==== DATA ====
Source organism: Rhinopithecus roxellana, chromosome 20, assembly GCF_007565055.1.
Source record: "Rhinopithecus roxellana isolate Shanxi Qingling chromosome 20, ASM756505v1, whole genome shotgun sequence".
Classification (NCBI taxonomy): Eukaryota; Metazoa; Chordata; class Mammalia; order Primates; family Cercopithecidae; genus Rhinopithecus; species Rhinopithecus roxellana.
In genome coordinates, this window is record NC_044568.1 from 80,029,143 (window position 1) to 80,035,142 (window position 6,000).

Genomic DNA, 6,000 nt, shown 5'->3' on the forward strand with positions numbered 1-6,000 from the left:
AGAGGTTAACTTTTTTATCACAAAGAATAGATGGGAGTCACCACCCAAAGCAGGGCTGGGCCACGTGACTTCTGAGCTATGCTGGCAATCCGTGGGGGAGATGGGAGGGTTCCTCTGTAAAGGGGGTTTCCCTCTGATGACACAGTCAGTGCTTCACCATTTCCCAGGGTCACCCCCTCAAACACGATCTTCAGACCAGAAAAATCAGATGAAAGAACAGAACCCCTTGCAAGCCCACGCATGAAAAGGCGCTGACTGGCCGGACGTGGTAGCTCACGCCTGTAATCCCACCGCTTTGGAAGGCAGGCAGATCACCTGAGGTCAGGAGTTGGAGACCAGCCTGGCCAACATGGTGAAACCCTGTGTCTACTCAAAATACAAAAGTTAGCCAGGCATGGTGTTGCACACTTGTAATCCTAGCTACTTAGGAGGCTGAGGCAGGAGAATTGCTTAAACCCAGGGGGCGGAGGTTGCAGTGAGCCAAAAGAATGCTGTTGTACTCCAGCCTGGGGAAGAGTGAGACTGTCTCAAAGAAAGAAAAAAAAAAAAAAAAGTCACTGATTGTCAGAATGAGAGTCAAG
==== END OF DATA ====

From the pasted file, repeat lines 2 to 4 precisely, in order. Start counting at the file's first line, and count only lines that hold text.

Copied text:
Source record: "Rhinopithecus roxellana isolate Shanxi Qingling chromosome 20, ASM756505v1, whole genome shotgun sequence".
Classification (NCBI taxonomy): Eukaryota; Metazoa; Chordata; class Mammalia; order Primates; family Cercopithecidae; genus Rhinopithecus; species Rhinopithecus roxellana.
In genome coordinates, this window is record NC_044568.1 from 80,029,143 (window position 1) to 80,035,142 (window position 6,000).